How to Get Sponsored

Slop on style then slop on stickers

Okay, you’re connecting your turns, your roundhouse is smooth, and you’ve punted a few airs. You’ve done some local contests and come away with the hardware. Maybe you’re a bit sick of looking at all that empty space on the top of your board. Maybe you’re over paying for your own clothes. Maybe you even think it will help you get some chicks. Whatever your reason, you want to get sponsored. Well then, my unsponsored friend, you’ve come to the right place. After talking with some of surfing’s premiere team managers as well as the sponsor monsters themselves, we’ve got the goods to get you on your way.

Here are a few tips that will transform your board from au naturale to sticker-smothered significance:

Considering surf companies are on the verge of slapping stickers on babies’ bare asses, there has never been a better time to be a grom.

1. Get born right now. Considering surf companies are on the verge of slapping stickers on babies’ bare asses, there has never been a better time to be a grom. “If a kid can do a cut back they’ll sponsor him,” says NSSA ripper, Oliver Kurtz. “I’ve seen kids at like seven or eight get sponsored.” Youth is powerful weapon in the surf industry. So if you’ve got it flaunt it, and the companies will flock.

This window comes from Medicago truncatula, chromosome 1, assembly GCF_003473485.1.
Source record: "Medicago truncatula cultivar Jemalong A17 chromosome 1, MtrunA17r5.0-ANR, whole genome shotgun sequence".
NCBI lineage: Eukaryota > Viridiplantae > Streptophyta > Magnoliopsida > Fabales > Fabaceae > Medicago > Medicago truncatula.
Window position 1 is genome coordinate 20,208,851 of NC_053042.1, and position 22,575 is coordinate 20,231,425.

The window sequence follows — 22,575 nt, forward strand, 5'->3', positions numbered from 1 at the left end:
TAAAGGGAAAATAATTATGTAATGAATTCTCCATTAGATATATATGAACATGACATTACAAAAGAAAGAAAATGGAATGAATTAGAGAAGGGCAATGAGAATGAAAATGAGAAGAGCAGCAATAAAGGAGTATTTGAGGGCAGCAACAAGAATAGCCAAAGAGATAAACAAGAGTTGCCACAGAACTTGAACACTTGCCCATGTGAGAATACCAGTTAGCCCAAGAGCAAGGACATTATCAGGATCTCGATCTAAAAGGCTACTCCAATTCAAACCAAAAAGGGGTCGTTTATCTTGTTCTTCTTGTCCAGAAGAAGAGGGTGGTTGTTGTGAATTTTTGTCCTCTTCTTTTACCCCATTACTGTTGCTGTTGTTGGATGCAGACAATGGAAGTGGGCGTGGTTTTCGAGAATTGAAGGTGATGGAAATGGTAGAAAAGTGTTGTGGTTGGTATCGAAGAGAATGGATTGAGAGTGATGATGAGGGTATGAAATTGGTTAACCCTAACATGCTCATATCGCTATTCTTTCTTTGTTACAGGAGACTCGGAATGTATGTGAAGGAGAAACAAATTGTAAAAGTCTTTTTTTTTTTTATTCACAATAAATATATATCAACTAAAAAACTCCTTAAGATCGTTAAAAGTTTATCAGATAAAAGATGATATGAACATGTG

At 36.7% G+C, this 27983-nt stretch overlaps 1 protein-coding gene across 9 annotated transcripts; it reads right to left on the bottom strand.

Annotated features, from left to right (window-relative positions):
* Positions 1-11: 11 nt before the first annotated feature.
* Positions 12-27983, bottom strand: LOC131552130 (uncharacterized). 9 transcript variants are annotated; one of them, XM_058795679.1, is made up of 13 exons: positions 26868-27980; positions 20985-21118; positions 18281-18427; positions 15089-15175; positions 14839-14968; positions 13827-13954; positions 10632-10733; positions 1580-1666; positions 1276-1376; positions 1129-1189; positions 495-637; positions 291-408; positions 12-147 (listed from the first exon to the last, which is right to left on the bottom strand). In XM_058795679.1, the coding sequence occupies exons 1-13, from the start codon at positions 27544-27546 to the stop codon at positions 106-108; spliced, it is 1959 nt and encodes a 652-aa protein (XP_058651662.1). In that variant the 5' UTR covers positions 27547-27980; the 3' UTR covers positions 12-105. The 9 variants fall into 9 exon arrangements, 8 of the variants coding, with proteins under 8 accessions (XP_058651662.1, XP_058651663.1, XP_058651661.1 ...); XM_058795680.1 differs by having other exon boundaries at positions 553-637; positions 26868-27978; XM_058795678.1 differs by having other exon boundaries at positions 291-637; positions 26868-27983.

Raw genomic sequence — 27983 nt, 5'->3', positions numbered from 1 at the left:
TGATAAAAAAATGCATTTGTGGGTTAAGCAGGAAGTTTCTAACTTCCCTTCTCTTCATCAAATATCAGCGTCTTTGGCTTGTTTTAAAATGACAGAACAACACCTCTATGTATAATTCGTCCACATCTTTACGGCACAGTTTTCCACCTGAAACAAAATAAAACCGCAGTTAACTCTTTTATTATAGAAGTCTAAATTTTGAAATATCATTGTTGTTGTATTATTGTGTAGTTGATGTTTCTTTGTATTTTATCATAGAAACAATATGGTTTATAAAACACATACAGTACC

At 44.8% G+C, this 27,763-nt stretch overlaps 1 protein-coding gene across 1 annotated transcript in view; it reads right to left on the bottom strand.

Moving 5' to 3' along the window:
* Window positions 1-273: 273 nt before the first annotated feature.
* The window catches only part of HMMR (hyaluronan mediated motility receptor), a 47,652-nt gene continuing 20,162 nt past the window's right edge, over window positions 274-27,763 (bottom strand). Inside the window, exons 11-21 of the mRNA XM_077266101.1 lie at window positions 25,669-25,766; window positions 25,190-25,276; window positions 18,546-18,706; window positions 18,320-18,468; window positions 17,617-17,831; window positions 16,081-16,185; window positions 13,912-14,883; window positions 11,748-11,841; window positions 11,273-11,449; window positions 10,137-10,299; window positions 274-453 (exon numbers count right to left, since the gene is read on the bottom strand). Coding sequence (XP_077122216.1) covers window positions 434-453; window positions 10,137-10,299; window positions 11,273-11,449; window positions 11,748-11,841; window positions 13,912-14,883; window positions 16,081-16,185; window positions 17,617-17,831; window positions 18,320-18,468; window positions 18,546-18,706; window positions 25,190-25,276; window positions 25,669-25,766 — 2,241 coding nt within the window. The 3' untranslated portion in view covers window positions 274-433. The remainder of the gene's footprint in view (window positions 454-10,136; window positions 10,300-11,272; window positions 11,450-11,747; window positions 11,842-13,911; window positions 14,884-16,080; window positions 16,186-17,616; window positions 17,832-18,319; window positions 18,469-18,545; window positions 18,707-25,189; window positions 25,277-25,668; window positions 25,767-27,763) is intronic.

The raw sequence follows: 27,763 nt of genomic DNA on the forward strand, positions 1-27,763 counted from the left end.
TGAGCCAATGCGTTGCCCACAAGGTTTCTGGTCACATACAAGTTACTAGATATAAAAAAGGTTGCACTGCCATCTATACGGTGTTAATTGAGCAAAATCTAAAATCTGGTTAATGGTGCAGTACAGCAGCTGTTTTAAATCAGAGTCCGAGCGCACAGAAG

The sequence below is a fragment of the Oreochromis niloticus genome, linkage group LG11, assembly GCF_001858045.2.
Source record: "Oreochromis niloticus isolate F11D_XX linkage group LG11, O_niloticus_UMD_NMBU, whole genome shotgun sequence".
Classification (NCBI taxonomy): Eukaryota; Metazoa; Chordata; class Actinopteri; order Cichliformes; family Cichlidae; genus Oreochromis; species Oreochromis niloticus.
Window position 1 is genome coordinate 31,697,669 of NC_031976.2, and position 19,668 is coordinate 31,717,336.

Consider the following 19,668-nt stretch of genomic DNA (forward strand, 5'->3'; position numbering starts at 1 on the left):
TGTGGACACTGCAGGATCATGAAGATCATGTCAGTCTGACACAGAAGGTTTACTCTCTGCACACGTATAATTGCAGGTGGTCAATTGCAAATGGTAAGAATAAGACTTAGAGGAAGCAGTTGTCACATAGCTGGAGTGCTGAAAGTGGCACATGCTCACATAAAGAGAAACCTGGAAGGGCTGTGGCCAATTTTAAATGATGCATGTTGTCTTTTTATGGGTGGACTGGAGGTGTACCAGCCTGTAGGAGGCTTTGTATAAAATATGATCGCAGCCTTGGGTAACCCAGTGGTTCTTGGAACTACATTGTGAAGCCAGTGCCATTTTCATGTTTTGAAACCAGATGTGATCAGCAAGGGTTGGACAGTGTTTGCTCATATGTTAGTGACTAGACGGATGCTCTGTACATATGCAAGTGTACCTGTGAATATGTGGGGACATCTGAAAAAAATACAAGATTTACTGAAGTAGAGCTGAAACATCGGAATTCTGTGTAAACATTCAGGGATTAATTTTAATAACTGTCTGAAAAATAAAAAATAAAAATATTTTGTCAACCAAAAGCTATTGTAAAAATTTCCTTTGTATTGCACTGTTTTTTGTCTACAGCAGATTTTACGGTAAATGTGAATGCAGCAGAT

2. Utilize the support staff. Bring your girlfriend (OR boyfriend – okay, mom will work too) down to the beach with the video camera and rack some serious time on film. “The best thing for them to do is send in a video portfolio,” says O’Neill team manager Micah Pitts. “Video is the best portfolio. It’s easy to watch and you can see if the rider has potential.”

3. Come legit. Make sure you have a good product before you go advertising your merchandise. “It’s better to be the dark horse or underdog and wait until you’re surfing better so that you can pick who you want to ride for,” advises Pitts. Self-promotion is only acceptable if you have the goods to support it. Roxy Surf Team Manager Torri Alexander concurs, “We don’t just hand out stuff; it’s a two way street. Show us why we need you.”

4. Don’t be an ass. “Attitude has cost a lot of riders publicity perks,” says Alexander. A good attitude will always take you farther than a good aerial. We all know you have skills, being a punk doesn’t get that across any more clearly.

5. Go to school. Nobody wants to give money to an idiot.

6. Pump iron. Do some squats, some biceps curls, maybe go on a vigorous daily rollerblade to build your endurance. “When it’s flat, train so that when there’s a swell you stand out,” Pitts suggests. Playing videogames and watching Fuel won’t help your surfing nearly as much as a good, long sweat session.